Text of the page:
|Submission Date||July 27, 2017|
|1.00 / 1.00||
A new and unique partnership between the New England Municipal Sustainability Network (NEMSN) and the UNH Sustainability Institute (UNHSI) is leveraging educational and research expertise of the University to advance tangible sustainability outcomes as well as broad sustainability leadership in communities across New England. At the same time, it is a vehicle for unparalleled experiential education for sustainability practitioners in training.
The New England Municipal Sustainability Network was formed in December 2010 as a way for municipal staff working on sustainability issues in communities in the six New England states to share ideas, resources, and lessons learned through training and regular teleconferencing. For its first six years, it received “backbone” support from staff at the US EPA.
The Sustainability Fellowships (https://sustainableunh.unh.edu/sustainability-fellows) program is a summer sustainability experiential learning program run by UNH Sustainability Institute. UNH Sustainability Fellowships pair exceptional students from colleges and universities across the U.S. with municipal, educational, corporate, and NGO partners to work on innovative sustainability initiatives that lead to integrated solutions. Sustainability Fellows, mentored by the UNH team and dedicated individuals from our partner organizations, undertake challenging site specific and applied 10-week long summer projects that include defined deliverables and a competitive stipend. Since 2008, 124 students have participated in the Sustainability Fellowship program; most are now working in a variety of sectors across the U.S.
In the spring of 2016, staff and faculty from UNHSI began a dialogue with the steering committee of the NEMSN about a potential partnership in which UNHSI would take over from the EPA to provide backbone support for the NEMSN—and even more important, the two would work together to develop joint projects that will offer critical applied learning opportunities for Fellows AND advance sustainability outcomes in individual New England communities as well as for the network and region as a whole. This partnership was formalized in the fall of 2016.
As a result, UNHSI placed eight Sustainability Fellows in NEMSN communities this summer supporting projects that range from climate action planning, to social equity to community outreach and education to energy efficiency; as well as four Fellows based at UNHSI working together to conduct research and develop tools on behalf of the entire network. The program involves intensive support, mentorship, orientation and professional development offerings for the UNHSI Fellows, provided by UNH faculty and staff as well as by members of the NEMSN steering committee and broader network. It also involves regular convening and facilitation of dialogue among the NEMSN host partners, supervisors, advisors and current and past Fellows.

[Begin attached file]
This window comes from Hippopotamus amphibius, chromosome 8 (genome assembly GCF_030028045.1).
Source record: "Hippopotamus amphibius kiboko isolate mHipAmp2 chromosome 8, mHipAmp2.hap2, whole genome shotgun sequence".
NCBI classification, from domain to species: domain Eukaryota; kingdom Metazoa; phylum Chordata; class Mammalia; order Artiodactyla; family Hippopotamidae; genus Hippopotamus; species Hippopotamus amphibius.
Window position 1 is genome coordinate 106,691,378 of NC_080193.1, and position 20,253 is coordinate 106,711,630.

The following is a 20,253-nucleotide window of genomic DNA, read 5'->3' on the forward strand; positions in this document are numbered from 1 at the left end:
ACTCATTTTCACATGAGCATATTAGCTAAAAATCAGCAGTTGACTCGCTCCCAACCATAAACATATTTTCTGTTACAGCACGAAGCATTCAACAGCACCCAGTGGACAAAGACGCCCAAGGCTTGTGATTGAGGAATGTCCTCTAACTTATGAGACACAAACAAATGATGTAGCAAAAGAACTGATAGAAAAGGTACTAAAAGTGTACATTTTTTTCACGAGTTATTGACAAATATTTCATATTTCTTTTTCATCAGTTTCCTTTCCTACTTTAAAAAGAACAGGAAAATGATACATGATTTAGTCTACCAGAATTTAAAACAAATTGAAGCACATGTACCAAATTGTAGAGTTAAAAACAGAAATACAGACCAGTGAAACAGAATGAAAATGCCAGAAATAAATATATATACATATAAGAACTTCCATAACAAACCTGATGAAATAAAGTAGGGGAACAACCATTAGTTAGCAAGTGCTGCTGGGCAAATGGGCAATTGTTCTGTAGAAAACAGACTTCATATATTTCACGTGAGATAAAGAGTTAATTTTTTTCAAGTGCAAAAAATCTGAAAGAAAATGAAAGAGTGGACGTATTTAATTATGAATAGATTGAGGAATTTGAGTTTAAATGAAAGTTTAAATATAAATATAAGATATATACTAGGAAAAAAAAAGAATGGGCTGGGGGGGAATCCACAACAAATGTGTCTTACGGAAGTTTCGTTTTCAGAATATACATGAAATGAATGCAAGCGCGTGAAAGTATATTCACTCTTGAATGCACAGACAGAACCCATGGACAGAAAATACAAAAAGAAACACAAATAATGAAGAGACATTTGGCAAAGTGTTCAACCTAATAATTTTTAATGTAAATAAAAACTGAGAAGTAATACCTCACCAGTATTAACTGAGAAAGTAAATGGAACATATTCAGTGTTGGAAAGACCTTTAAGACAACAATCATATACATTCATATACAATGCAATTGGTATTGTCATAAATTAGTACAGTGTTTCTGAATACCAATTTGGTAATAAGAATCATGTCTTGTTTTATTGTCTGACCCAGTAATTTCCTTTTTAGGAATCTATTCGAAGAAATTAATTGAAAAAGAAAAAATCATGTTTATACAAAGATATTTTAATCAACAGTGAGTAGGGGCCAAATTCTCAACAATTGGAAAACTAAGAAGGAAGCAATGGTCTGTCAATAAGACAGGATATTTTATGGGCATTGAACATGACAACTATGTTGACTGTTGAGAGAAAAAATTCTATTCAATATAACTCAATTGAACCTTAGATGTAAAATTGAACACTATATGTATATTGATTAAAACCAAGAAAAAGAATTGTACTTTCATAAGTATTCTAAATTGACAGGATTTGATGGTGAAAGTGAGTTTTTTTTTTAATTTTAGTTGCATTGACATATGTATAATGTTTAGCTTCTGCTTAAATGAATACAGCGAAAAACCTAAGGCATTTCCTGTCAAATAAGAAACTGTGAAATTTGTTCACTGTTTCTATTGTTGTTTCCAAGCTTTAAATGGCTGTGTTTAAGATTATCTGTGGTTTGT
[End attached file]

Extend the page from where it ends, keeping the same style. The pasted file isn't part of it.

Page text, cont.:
This is helping build connectivity and alignment around the development of shared network vision, facilitating an effective collective impact network in which New England communities can lead the way on climate change and sustainability outcomes. Already, based on the work to date of the 2017 NEMSN Fellows, the network is moving forward on a goal to tangibly increase regional participation in the Compact of Mayors. Being part of this conversation and working with the seasoned sustainability staff who make up the NEMSN to develop and support this emerging initiative presents an unparalleled educational experience for the Sustainability Fellows, while also helping to generate a tangible research agenda for UNH faculty and for future Fellows projects.
We anticipate that in the years to come, this new partnership will become a rich source of applied learning opportunities for UNH students who are taking part in other UNH sustainability educational programs as well, such as our Sustainability Dual Major.
The information presented here is self-reported. While AASHE
staff review portions of all STARS reports and institutions are welcome to seek additional forms of review, the data in STARS reports are not verified by AASHE. If you believe any of this information is erroneous or inconsistent with credit criteria, please review the process for inquiring about the information reported by an institution and complete the Data Inquiry Form.
The information presented here is self-reported. While AASHE staff review portions of all STARS reports and institutions are welcome to seek additional forms of review, the data in STARS reports are not verified by AASHE. If you believe any of this information is erroneous or inconsistent with credit criteria, please review the process for inquiring about the information reported by an institution and complete the Data Inquiry Form.